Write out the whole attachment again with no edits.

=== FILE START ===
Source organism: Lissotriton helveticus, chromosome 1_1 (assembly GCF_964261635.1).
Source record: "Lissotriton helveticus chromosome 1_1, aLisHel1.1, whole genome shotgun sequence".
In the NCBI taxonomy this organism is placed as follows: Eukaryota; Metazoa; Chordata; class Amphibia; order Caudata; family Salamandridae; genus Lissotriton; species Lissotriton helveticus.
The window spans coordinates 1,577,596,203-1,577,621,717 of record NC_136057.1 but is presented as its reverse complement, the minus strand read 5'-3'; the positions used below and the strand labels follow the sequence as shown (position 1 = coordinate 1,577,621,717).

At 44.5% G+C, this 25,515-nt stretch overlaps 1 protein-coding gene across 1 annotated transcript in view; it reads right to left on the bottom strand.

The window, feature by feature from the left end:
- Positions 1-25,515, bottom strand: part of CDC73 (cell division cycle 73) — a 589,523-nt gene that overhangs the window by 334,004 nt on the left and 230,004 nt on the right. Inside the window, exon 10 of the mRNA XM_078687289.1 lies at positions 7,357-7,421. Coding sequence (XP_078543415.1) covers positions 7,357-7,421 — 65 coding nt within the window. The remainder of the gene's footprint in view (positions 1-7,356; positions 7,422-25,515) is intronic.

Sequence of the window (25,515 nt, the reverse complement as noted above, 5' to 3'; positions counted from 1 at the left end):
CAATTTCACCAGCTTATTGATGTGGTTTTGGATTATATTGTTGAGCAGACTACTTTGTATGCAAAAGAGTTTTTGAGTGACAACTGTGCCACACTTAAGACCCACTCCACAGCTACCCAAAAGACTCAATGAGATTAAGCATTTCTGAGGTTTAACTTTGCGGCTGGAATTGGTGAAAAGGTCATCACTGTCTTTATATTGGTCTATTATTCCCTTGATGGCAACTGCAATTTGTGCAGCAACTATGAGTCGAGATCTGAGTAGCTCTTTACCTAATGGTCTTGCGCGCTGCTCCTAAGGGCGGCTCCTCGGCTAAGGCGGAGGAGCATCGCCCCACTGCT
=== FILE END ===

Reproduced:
Source organism: Lissotriton helveticus, chromosome 1_1 (assembly GCF_964261635.1).
Source record: "Lissotriton helveticus chromosome 1_1, aLisHel1.1, whole genome shotgun sequence".
In the NCBI taxonomy this organism is placed as follows: Eukaryota; Metazoa; Chordata; class Amphibia; order Caudata; family Salamandridae; genus Lissotriton; species Lissotriton helveticus.
The window spans coordinates 1,577,596,203-1,577,621,717 of record NC_136057.1 but is presented as its reverse complement, the minus strand read 5'-3'; the positions used below and the strand labels follow the sequence as shown (position 1 = coordinate 1,577,621,717).

At 44.5% G+C, this 25,515-nt stretch overlaps 1 protein-coding gene across 1 annotated transcript in view; it reads right to left on the bottom strand.

The window, feature by feature from the left end:
- Positions 1-25,515, bottom strand: part of CDC73 (cell division cycle 73) — a 589,523-nt gene that overhangs the window by 334,004 nt on the left and 230,004 nt on the right. Inside the window, exon 10 of the mRNA XM_078687289.1 lies at positions 7,357-7,421. Coding sequence (XP_078543415.1) covers positions 7,357-7,421 — 65 coding nt within the window. The remainder of the gene's footprint in view (positions 1-7,356; positions 7,422-25,515) is intronic.

Sequence of the window (25,515 nt, the reverse complement as noted above, 5' to 3'; positions counted from 1 at the left end):
CAATTTCACCAGCTTATTGATGTGGTTTTGGATTATATTGTTGAGCAGACTACTTTGTATGCAAAAGAGTTTTTGAGTGACAACTGTGCCACACTTAAGACCCACTCCACAGCTACCCAAAAGACTCAATGAGATTAAGCATTTCTGAGGTTTAACTTTGCGGCTGGAATTGGTGAAAAGGTCATCACTGTCTTTATATTGGTCTATTATTCCCTTGATGGCAACTGCAATTTGTGCAGCAACTATGAGTCGAGATCTGAGTAGCTCTTTACCTAATGGTCTTGCGCGCTGCTCCTAAGGGCGGCTCCTCGGCTAAGGCGGAGGAGCATCGCCCCACTGCT